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November 23, 2016 7:35 am

Sporadic Attacks Reveal Fragility of Israel-PA Security Cooperation

avatar by Yaakov Lappin

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Paramedics at the scene of a Palestinian terrorist attack. Photo: Hatzalah.

Paramedics at the scene of a Palestinian terrorist attack. Photo: Hatzalah.

A spate of terrorist attacks involving Palestinian Authority (PA) security personnel attacking Israelis is placing a strain on the discreet security cooperation between the Israel Defense Forces (IDF) and the PA’s armed forces in the West Bank.

Guided by a common interest to repress Hamas and maintain stability, Israel’s defense establishment and the PA’s security forces have cooperated on security affairs throughout the wave of largely unorganized Palestinian violence over the past year and a half.

The PA’s raids on Hamas and Islamic Jihad cells in the West Bank represent around 20 percent of all counter-terrorism raids there, according to official Israeli figures.

Yet a series of recent shootings by armed PA personnel, targeting Israeli soldiers and civilians, is a warning signal that shows the fragility of this cooperation.

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In the most recent attack, PA police officer Muhammad Turkaman, 25, fired his automatic weapon at a group of Israeli soldiers on October 31, wounding three. He was shot and killed in the return fire at a checkpoint near Ramallah.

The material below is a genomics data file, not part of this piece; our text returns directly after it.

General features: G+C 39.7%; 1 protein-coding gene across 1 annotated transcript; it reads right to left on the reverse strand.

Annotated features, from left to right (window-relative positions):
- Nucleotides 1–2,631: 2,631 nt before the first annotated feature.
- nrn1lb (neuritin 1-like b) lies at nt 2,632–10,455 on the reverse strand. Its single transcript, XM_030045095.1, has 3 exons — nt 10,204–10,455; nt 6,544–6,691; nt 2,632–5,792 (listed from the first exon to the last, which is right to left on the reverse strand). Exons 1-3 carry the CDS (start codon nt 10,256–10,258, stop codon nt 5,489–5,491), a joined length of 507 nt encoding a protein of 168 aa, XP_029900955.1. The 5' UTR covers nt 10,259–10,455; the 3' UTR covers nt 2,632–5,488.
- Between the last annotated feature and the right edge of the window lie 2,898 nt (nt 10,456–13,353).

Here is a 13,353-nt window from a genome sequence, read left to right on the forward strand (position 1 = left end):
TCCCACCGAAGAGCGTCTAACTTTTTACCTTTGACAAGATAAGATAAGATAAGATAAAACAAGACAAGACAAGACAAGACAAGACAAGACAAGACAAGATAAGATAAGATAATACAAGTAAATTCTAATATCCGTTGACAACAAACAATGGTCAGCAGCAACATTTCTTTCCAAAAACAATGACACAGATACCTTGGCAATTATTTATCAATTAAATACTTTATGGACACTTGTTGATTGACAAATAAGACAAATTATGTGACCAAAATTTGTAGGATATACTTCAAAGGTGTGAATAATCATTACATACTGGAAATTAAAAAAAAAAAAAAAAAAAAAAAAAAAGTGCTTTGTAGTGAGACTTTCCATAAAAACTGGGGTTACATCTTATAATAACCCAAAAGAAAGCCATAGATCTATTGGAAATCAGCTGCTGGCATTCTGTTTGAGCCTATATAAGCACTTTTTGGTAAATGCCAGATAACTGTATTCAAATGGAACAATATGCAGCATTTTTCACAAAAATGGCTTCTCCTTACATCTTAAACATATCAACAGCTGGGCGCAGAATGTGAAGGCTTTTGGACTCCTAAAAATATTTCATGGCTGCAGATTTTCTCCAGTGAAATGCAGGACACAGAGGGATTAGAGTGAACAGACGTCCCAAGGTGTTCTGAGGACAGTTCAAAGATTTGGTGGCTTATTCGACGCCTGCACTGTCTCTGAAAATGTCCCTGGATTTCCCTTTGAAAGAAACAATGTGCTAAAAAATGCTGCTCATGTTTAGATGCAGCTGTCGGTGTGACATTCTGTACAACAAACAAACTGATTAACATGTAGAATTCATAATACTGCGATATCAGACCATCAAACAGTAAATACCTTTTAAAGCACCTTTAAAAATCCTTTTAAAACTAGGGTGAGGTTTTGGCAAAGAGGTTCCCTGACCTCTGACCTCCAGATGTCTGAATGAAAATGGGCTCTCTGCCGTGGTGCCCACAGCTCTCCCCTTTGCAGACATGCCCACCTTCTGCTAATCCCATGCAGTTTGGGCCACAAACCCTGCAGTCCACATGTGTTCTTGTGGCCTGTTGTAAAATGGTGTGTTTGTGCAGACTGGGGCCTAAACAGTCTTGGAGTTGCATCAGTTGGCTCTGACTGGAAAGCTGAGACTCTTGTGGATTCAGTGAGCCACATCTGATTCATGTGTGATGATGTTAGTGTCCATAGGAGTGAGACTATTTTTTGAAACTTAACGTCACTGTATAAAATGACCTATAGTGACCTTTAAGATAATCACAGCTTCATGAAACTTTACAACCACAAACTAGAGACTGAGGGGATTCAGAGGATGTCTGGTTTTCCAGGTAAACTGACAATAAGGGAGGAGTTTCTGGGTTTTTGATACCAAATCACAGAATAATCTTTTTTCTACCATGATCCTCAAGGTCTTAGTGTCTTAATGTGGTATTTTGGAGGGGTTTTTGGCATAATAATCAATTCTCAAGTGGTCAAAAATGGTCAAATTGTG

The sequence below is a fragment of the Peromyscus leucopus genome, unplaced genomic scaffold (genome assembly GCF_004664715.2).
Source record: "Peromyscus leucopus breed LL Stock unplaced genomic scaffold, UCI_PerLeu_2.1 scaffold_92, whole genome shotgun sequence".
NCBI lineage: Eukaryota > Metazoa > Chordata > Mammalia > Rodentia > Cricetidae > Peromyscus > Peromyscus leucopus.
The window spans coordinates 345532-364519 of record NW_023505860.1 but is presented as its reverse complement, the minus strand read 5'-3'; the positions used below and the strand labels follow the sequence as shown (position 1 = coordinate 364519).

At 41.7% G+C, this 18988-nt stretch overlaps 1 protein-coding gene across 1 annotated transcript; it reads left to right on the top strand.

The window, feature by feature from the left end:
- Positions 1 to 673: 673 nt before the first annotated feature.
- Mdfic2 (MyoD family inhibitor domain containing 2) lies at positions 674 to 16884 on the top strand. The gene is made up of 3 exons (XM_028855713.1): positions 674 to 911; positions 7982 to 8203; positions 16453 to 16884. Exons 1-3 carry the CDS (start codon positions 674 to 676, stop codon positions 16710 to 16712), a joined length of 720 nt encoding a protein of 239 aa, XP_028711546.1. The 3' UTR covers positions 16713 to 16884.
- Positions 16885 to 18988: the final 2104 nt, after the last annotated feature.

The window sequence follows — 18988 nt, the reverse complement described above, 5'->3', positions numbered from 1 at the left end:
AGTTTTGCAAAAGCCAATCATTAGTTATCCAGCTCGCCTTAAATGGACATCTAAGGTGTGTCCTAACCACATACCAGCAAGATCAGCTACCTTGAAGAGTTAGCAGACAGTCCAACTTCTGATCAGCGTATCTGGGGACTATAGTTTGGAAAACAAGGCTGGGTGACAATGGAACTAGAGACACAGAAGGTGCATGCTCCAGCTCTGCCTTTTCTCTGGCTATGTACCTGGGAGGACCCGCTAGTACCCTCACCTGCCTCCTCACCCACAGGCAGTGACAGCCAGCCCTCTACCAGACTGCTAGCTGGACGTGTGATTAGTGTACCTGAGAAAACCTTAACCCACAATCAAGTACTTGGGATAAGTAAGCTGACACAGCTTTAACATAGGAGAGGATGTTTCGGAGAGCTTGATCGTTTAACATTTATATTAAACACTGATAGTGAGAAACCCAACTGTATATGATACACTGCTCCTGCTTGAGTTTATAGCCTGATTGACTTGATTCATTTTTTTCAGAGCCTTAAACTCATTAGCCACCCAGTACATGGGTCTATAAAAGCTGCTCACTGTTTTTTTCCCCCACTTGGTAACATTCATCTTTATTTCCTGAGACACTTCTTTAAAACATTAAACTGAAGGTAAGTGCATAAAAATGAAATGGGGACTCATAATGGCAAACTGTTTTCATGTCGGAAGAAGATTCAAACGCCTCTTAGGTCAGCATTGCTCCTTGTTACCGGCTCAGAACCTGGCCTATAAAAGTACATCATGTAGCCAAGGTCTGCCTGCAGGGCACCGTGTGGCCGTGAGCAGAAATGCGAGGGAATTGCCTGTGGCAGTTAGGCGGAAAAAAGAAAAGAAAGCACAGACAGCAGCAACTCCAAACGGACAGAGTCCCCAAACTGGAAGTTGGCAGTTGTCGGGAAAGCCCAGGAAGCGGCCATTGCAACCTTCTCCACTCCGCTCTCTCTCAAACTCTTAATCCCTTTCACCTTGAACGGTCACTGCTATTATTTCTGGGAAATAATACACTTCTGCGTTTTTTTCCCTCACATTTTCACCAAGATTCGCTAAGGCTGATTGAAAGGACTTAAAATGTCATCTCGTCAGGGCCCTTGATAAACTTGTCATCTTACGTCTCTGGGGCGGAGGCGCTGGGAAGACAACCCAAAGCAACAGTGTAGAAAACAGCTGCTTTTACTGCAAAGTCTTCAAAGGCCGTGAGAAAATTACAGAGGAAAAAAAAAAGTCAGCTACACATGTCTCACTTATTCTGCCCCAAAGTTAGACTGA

Turkman was from the northern West Bank town of Kabatiya, which recently produced several terrorists who attacked Israelis.

After the October 31 attack, PA security forces spokesman Adnan Damiri denied that the shooting indicated a trend, and dismissed the idea that the PA security forces were becoming a threat to Israel, according to an Israel Radio report.

Turkaman’s attack was a response to a home search conducted by members of his own security organization, during which illegal firearms were seized, Damiri claimed.

Security sources in Israel told the Investigative Project on Terrorism that since October 2015, five Palestinian Authority security personnel have carried out terrorist attacks against Israelis. The sources declined to discuss the ultra-sensitive question of whether these incidents challenge future cooperation.

The ability by Israel and the PA’s 30,000-strong security forces to work together on the ground is a litmus test of regional stability. So far, the cooperation has weathered the challenges, but each new attack by a member of the PA security forces represents a new crack. .

The ruling Fatah movement glorified Turkman’s shooting on its official Facebook page, Palestinian Media Watch reported. Separate Facebook posts described Turkman as a “heroic martyr,” and the “the Martyr police officer.”

Fatah claimed Turkman was a special forces member, and included photos of him posing with a Kalashnikov assault rifle.

Away from such rhetoric, the cooperation quietly goes on. On November 5, the PA foiled a bombing plot against the IDF near Hebron, arresting a terrorist from the West Bank city of Kalkilya who planted a large explosive device. The PA alerted the IDF, who diffused the bomb.